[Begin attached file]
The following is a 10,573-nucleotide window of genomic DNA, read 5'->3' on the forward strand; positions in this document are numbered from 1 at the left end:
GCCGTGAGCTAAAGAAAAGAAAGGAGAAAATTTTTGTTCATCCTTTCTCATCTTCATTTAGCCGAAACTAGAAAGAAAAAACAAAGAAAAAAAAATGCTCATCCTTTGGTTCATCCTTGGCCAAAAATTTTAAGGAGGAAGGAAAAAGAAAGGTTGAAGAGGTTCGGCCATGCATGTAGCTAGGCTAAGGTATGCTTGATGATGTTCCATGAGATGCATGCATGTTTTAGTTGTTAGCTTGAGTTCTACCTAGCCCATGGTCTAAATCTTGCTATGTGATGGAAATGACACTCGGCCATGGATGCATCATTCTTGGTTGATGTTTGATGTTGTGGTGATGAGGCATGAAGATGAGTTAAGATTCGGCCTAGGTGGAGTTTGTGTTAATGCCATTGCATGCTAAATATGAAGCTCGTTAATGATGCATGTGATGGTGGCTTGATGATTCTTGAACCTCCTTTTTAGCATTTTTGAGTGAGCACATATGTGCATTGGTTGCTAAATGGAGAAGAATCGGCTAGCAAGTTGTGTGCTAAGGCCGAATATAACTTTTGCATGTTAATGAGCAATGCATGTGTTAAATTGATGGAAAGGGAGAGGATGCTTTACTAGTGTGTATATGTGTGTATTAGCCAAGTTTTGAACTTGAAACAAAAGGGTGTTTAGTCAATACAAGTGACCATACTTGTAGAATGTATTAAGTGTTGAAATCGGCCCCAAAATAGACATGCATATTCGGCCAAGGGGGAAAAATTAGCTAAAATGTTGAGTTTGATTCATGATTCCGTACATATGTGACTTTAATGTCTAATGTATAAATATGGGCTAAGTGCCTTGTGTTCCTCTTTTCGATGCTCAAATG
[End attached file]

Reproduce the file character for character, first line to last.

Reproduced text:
The following is a 10,573-nucleotide window of genomic DNA, read 5'->3' on the forward strand; positions in this document are numbered from 1 at the left end:
GCCGTGAGCTAAAGAAAAGAAAGGAGAAAATTTTTGTTCATCCTTTCTCATCTTCATTTAGCCGAAACTAGAAAGAAAAAACAAAGAAAAAAAAATGCTCATCCTTTGGTTCATCCTTGGCCAAAAATTTTAAGGAGGAAGGAAAAAGAAAGGTTGAAGAGGTTCGGCCATGCATGTAGCTAGGCTAAGGTATGCTTGATGATGTTCCATGAGATGCATGCATGTTTTAGTTGTTAGCTTGAGTTCTACCTAGCCCATGGTCTAAATCTTGCTATGTGATGGAAATGACACTCGGCCATGGATGCATCATTCTTGGTTGATGTTTGATGTTGTGGTGATGAGGCATGAAGATGAGTTAAGATTCGGCCTAGGTGGAGTTTGTGTTAATGCCATTGCATGCTAAATATGAAGCTCGTTAATGATGCATGTGATGGTGGCTTGATGATTCTTGAACCTCCTTTTTAGCATTTTTGAGTGAGCACATATGTGCATTGGTTGCTAAATGGAGAAGAATCGGCTAGCAAGTTGTGTGCTAAGGCCGAATATAACTTTTGCATGTTAATGAGCAATGCATGTGTTAAATTGATGGAAAGGGAGAGGATGCTTTACTAGTGTGTATATGTGTGTATTAGCCAAGTTTTGAACTTGAAACAAAAGGGTGTTTAGTCAATACAAGTGACCATACTTGTAGAATGTATTAAGTGTTGAAATCGGCCCCAAAATAGACATGCATATTCGGCCAAGGGGGAAAAATTAGCTAAAATGTTGAGTTTGATTCATGATTCCGTACATATGTGACTTTAATGTCTAATGTATAAATATGGGCTAAGTGCCTTGTGTTCCTCTTTTCGATGCTCAAATG